#485: “What I say is, is it wise or necessary to rake up things?” – Memory as Evidence in Elephants Can Remember (1972) by Agatha Christie

Elephants Can Remember

You’ve heard of Elephants Can Remember (1972): it’s the final time Hercule Poirot investigates a case at Agatha Christie’s direction, written in the final stretch of her career when everything she did was awful and without merit.  Not even I could find something positive to say about it…could I?

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#447: The Criminous Alphabet – A is for…Alibi [Part 2 of 2]

A is for

Last week I talked — at great length — about the alibi in crime and detective fiction as utilised by the criminal working alone.  This week, I’ll hopefully find as much (or, depending on your feelings about last week’s post, maybe less) to say where more than one criminal is involved, and then if there’s time I’ll diverge into crimes where there is no alibi.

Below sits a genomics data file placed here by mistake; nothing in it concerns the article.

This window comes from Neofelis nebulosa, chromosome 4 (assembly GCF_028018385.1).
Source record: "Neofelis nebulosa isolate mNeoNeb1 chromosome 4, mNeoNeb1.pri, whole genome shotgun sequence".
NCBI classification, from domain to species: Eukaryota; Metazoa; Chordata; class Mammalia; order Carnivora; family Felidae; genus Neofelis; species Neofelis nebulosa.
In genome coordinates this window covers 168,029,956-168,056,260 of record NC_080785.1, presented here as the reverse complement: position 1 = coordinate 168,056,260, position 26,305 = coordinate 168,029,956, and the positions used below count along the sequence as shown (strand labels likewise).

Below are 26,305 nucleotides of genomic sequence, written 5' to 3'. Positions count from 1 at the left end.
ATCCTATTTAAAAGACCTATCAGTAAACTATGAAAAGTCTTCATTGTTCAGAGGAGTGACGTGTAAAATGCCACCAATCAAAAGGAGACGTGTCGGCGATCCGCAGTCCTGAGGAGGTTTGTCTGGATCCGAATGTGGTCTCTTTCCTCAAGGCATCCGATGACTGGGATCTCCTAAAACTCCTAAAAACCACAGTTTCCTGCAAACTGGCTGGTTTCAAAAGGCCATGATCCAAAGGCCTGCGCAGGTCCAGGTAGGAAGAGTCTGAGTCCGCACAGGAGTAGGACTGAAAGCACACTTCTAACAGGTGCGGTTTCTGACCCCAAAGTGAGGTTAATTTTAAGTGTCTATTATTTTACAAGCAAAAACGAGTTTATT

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#440: The Hollow Case of the Distressed Lady in A Different Kind of Evil (2018) by Andrew Wilson

Different Kind of Evil UK

Andrew Wilson’s first novel featuring Agatha Christie, A Talent for Murder (2017), met with positive reviews but seemed rather more Highsmithian than detection in concept (perhaps unsurprising, as Wilson has written a biography of Patricia Highsmith) and so I passed it over.  And then John Norris — patron saint of the obscure, the forgotten, and the damned-near impossible-to-find — posted this rave review of the follow-up, A Different Kind of Evil (2018), and definitely caught my interest.

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